2.2. Model Forcings

The new model uses five forcings: (1) rainfall, (2) actual evapotranspiration, (3) air temperature, (4) frozen ground, and (5) observed discharge. Inputs can be forced at any temporal resolution as long as they match the units required by the model. Inputs can be also forced uniformly for all the spatial domain or distributed as the forcing of each hillslope. Rainfall is forced as intensity in mm per hour, evapotranspiration in mm per month, and air temperature in Celsius degrees. Frozen ground is a binary variable (0 or 1) describing if the soil surface is frozen (1) or not (0). Observed discharge can be optionally forced into the model in m3/s and can be used to incorporate the data of reservoir operation or to assimilate streamflow data from measurement gages.

2.3. Runoff Generation and Routing

A schematic of the model is shown in Figure 1. The model uses six tanks to represent water storages in an extended soil column and the river. The tanks are called snow, static, surface, gravitational, aquifer, and channel. The vertical connections between tanks are the fluxes of precipitation, snowmelt, evapotranspiration, infiltration, and percolation. The horizontal outputs from the tanks represent the overland flow, interflow, base flow, and total discharge. The processes at each tank are described next.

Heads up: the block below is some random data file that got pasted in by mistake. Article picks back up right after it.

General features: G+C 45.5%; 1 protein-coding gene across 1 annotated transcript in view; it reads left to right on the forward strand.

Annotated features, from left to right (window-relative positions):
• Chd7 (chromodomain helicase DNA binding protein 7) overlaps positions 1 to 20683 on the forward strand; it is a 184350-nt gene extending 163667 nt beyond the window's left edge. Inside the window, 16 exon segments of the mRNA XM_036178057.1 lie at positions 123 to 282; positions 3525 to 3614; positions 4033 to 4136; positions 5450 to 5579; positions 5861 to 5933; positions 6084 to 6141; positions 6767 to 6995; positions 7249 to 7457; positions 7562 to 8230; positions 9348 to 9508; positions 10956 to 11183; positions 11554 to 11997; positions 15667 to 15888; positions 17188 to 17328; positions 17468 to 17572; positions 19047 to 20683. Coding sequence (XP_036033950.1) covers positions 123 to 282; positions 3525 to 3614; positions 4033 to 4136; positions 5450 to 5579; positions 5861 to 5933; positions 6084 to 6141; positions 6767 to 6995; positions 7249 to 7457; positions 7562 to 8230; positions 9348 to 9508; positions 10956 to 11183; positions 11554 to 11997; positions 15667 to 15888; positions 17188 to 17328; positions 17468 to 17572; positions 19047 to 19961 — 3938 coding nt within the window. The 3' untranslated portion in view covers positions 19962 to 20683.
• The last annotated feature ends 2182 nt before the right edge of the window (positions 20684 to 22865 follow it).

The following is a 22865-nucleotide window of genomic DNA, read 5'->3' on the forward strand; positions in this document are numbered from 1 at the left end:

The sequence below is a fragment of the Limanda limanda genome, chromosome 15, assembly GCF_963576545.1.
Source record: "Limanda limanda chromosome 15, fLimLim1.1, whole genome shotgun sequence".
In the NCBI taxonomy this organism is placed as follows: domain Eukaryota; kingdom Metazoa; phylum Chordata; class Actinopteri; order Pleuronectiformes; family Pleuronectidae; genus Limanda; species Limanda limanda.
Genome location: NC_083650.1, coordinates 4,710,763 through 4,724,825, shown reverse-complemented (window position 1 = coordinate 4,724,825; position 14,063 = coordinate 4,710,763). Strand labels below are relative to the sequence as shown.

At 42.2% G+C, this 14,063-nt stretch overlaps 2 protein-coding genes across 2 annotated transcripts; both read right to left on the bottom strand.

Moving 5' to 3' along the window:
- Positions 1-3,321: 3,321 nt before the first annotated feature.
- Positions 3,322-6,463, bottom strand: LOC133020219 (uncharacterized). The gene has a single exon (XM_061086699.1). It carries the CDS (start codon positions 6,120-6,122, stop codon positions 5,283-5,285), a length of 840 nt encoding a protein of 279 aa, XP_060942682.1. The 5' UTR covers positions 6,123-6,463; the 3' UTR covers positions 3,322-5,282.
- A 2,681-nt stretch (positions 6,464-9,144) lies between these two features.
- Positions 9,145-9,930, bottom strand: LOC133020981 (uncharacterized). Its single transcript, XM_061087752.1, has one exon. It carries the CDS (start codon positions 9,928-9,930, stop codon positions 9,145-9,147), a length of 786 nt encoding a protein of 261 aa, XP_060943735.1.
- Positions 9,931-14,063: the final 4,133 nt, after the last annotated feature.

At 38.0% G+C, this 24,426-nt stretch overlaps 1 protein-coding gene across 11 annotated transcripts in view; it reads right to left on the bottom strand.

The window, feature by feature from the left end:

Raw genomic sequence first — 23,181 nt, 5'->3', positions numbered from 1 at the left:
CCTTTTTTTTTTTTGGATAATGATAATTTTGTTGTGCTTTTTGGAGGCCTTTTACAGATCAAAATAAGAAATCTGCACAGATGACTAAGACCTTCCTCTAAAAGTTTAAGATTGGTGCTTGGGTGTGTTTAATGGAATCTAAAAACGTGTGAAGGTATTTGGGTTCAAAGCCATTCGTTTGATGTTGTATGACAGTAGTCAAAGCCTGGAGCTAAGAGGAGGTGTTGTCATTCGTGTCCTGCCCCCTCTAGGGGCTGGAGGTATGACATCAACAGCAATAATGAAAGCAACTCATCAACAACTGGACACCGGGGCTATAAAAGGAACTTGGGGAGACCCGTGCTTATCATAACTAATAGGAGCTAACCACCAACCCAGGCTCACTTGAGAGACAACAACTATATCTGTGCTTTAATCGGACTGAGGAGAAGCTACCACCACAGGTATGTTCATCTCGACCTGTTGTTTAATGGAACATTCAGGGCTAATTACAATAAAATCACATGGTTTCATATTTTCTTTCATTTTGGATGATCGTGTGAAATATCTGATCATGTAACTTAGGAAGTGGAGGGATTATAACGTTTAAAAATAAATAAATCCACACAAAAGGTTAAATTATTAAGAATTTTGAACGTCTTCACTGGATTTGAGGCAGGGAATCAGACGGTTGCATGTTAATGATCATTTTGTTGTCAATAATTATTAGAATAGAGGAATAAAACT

2.3.1. Snow Tank

This storage represents the snow water equivalent H0, stored in the snowpack. We used the temperature threshold index (TI) method to simulate snow accumulation [17] and the degree-day method for snowmelt [18]. Precipitation X0 is added as snow to this tank if the air temperature is below a threshold value Tmax; otherwise, X0 is considered rainfall, X1. The air temperature threshold Tmax is a model parameter. Snowmelt Y0 is estimated using the melting rate parameter M and the temperature by:
Y0 = max (M T H0, H0)
If the frozen ground forcing indicates frozen conditions, the snowmelt and the rainfall skip the static tank and go as input to the surface tank. If the ground is not frozen, the snowmelt goes as input to the static tank. The mass balance equation for the snow tank is
d H 0 d t = X 0 Y 0

2.3.2. Static Tank

This storage represents the initial abstractions H1 (interception and water detention in puddles) and the capillary water storage in the upper part of the soil. The capillary water storage is the water retained in the soil rooting zone by capillary forces and is a function of the field capacity and effective root depth. The static tank maximum storage Hmax is the sum of the maximum field capacity and effective root depth. Water exits the static tank only by evapotranspiration Y1 without contributing to the runoff. The inputs to the static tank when the ground is not frozen are the rainfall and the snowmelt. These are stored in the static tank until its maximum capacity Hmax is reached. The static exceedance X2 is defined as:
X2 = max (0, X1 + Y0Hmax + H1)
which is equivalent to assuming an infinite infiltration capacity until the static tank is filled.